Lyme Disease and Pets, What Is the Deal?

Lyme Disease and Pets, What Is the Deal?

Female deer tick

Lyme disease is a potentially serious infection caused by the bacteria Borelia burgedoferi and transmitted by the deer tick or black legged tick, Ixodes scapularis.  In this article, I will attempt to explain the differences and similarities between this disease in people and in dogs, the best preventative measures, and testing and treatment of veterinary patients.

The Northeast United States has the highest incidence of Lyme disease. The Center for Disease Control has collected a great deal of information on the condition as it affects people. The veterinary community also has paid special attention to this infection in recent years, developing a much better understanding of the disease, tests to help us identify affected patients, and preventative measures including highly effective tick control and vaccinations against the bacteria.

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What is your diagnosis?

What is your diagnosis?

Presentation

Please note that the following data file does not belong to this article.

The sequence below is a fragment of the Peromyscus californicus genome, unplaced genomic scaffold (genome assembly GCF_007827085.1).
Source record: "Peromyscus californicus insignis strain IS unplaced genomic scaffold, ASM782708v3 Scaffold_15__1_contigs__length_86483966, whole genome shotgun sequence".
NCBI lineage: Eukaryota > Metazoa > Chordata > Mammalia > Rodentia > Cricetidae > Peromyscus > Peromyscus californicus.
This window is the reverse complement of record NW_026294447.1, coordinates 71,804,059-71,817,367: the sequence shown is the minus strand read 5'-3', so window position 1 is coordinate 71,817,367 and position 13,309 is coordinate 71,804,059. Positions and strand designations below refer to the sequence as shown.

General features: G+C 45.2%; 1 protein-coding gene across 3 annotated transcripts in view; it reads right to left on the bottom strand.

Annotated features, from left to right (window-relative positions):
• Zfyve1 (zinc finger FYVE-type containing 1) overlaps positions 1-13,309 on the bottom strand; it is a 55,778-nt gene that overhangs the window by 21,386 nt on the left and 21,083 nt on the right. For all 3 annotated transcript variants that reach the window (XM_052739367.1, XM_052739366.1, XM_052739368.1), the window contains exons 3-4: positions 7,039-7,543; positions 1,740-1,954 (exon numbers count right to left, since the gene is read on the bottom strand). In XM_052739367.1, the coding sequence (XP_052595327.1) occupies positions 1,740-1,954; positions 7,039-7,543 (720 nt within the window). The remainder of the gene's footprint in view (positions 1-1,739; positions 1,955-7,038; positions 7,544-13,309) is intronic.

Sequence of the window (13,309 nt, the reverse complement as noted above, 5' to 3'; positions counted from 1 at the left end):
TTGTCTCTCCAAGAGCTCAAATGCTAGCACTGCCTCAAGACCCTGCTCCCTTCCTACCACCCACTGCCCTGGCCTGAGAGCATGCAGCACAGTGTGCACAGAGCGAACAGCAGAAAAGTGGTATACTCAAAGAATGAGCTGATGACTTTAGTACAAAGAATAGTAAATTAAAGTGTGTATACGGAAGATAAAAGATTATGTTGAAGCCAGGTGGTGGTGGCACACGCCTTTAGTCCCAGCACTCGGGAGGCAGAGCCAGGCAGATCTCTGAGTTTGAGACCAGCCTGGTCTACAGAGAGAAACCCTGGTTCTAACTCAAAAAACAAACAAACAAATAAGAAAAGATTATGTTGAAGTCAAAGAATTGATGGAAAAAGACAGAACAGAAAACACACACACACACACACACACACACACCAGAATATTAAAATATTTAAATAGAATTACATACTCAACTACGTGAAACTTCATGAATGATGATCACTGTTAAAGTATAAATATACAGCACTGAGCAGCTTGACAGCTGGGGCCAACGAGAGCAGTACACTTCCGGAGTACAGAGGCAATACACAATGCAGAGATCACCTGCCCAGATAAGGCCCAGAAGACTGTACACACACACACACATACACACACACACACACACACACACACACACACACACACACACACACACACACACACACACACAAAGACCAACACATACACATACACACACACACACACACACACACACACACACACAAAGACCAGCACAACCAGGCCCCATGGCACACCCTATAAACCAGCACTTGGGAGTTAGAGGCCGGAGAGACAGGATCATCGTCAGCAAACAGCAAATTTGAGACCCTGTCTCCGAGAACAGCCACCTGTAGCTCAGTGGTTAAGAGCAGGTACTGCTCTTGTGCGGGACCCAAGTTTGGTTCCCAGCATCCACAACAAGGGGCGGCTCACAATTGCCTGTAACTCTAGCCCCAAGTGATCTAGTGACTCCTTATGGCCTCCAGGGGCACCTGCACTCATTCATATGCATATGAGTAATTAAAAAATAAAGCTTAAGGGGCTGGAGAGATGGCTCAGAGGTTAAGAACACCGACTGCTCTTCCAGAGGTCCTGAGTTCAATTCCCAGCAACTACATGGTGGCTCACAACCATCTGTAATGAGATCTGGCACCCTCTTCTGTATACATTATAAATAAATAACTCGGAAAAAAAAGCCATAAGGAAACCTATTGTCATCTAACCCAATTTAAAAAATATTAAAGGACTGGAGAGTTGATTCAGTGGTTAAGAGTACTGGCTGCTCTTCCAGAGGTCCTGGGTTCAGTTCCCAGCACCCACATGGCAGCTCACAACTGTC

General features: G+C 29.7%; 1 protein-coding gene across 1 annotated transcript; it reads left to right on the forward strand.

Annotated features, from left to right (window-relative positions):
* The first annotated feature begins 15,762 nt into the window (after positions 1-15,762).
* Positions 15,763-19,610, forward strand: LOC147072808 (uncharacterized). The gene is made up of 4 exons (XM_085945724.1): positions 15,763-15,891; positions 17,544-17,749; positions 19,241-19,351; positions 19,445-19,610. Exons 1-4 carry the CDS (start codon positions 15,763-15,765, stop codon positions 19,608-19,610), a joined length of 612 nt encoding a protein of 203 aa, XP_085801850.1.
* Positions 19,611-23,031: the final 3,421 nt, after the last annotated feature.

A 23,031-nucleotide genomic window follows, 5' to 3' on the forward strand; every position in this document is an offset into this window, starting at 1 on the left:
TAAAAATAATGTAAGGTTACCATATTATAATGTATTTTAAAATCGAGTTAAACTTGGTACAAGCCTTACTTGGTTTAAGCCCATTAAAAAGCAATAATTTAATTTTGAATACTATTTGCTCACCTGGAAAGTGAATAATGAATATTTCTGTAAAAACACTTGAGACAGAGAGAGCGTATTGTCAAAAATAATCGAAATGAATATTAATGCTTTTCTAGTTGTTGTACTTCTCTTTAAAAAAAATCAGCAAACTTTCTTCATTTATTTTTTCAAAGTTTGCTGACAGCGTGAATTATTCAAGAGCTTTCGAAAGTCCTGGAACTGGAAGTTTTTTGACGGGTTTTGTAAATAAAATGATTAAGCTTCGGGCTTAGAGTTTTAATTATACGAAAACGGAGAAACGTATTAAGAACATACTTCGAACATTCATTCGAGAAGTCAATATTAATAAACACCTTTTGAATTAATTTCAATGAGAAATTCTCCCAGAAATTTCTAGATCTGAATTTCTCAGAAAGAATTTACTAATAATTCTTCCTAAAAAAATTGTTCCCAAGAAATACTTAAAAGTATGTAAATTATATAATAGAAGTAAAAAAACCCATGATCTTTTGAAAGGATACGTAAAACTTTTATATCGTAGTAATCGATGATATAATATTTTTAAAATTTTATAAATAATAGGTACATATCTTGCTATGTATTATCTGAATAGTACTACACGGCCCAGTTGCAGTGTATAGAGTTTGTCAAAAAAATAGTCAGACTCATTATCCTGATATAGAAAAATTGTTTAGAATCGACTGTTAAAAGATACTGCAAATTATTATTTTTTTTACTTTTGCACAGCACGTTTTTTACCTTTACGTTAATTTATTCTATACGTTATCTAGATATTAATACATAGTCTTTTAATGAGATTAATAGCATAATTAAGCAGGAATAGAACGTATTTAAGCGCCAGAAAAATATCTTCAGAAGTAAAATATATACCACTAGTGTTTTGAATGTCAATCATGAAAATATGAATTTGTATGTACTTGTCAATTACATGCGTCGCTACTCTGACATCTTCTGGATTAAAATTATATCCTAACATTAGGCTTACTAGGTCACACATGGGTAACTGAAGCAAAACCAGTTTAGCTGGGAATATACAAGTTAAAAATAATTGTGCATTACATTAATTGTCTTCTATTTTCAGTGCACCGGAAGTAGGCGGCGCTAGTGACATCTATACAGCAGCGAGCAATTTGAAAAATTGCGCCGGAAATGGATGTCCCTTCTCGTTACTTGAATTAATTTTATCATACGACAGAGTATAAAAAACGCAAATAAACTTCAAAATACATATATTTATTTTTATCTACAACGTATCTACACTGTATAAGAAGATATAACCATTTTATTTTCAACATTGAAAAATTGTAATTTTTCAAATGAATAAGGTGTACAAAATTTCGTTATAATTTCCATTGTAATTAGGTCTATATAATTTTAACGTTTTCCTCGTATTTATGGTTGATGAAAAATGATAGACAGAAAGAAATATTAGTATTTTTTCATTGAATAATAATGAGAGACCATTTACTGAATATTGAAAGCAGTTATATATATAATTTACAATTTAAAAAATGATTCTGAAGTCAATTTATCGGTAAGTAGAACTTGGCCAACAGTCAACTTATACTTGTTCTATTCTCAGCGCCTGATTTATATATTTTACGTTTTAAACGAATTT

Little Bear

Little Bear is a 7 1/2 year old, male neutered, mixed breed dog. On November 8, 20**, he presented to Animal Kind Veterinary Hospital for decreased activity and dramatically decreased appetite of one week’s duration. His family also reported that he seemed to be drinking more water than usual, had an episode of vomiting three days prior, and was passing less stool than usual. There was no history of travel, dietary indiscretion, or known toxin exposure.
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Why does my cat need teeth extracted?

This radiograph shows 2 relatively healthy teeth next to a tooth so seriously affected by reabsorption that the crown of the tooth has broken off.

 

For cats, a disease known as tooth resorption is the most common reason for dental/tooth extraction. This is a progressively destructive condition causing irreversible damage to teeth. To date, the only appropriate treatment identified is the extraction of affected teeth.

 

 

 

 

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